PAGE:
The scene truly belonged in some version of Wild Orchid: Hungarian nights, except the main actress had suddenly forgotten her lines. Just like vibrations dissipating from the tinkling of a triangle, a steady but imposing wave of numbness invaded my whole body from the inside out. My skin was burning hot but my insides were ice-cold. An invisible force had transported itself into that room and had turned the volume on whatever it was I was supposed to be feeling, all the way down to muted. I said something nice that invited Clive to leave my side. I lay down on the bed that I now had all to myself, feeling the cool airflow of the fans taking turns sweeping heat off my feverish flesh. A subdued yet definite sense of contentment took over and I picked up my reading of David Begun’s “New catarrhine phalanges from Rudabánya (Northeastern Hungary) and the problem of parallelism and convergence in hominoid postcranial morphology.”
Yes, I had just chosen a dense scientific article over a man. Welcome to my experience in Hungary. If London was a coquettish and naughty middle-aged lady looking for trouble, Budapest was a wise-yet-slightly-broken young woman trying to make her way to some village in the mountains, except she’s tipsy and is carrying more baggage than she can handle.
Twelve pages into the article, and I was more confused than ever about the status of Rudapithecus among the Dryopithecines, about the ancestral locomotor repertoire of great apes, about my PhD research, my career choices, and also about myself. As my brainwaves fluttered between consciousness and pieces of a dream, disconnected thoughts played in random loops inside my head. Emerging from this noise, like an old recording from a 19th century gramophone, my friend Sara’s distorted voice asked unrelentingly: “What’s it like? What’s it like?” I imagined myself as an old yellowed peeling Budapest building on the side of a nameless avenue, frowning suspiciously at a tiny little Alice, and whispering in a slightly unfriendly tone: “You don’t find your way. You just learn to be ok with being lost all the time. You just accept it.”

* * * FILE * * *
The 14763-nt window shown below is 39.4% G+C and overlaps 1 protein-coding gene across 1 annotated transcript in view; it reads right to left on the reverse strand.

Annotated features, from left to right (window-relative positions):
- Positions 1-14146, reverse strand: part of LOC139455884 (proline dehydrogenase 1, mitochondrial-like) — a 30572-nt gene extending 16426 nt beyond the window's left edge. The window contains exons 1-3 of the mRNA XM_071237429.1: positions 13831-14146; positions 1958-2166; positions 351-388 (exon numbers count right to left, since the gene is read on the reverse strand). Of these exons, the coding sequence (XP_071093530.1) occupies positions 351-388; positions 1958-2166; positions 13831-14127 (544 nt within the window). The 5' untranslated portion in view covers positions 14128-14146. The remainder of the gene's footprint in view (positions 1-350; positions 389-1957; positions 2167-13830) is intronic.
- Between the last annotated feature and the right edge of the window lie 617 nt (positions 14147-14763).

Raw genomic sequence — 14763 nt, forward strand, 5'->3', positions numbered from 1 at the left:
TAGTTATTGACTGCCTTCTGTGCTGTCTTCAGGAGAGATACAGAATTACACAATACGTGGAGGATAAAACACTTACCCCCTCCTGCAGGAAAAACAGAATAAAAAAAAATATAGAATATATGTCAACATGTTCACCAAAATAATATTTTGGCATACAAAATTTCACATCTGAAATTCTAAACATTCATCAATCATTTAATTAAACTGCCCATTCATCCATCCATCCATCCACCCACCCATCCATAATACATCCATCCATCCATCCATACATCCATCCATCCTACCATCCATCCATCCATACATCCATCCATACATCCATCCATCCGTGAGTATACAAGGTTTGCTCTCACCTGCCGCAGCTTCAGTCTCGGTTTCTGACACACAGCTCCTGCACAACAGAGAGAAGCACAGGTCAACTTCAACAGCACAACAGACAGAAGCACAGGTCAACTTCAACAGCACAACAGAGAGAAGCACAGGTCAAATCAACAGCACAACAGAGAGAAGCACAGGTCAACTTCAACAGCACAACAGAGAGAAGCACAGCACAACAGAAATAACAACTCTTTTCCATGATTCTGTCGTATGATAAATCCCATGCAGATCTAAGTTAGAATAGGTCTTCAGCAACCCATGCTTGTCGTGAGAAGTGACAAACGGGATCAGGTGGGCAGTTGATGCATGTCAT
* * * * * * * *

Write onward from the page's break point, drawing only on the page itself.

PhD degrees often are as much about a personal voyage as they are about one’s academic maturing, and this trip, I knew from the beginning, was going to be as much about scientific inquiry, as it would be about an inner search. It was time for this lady to sober up and bury the excess baggage where it belonged, in a distant past, in a clay pit in Rudabánya, with its ten million year-old cousins. It was time to put away this dirt and dig up some fresh one. It was time to leave, to find this muted muddy fossil-ridden land of lost innocence and primordial beginnings.
On the morning of July 24th, I set forth to Keleti station, track number 13. In silence, I waved goodbye to the giant elderly folk now busy mumbling bitter insults at the hot Hungarian air. Down the rabbit hole I went. The destination was Kazinczbarcika via Miskolc. The road was to Rudabánya.
[Click here for the continuation: Anatomy of a Square]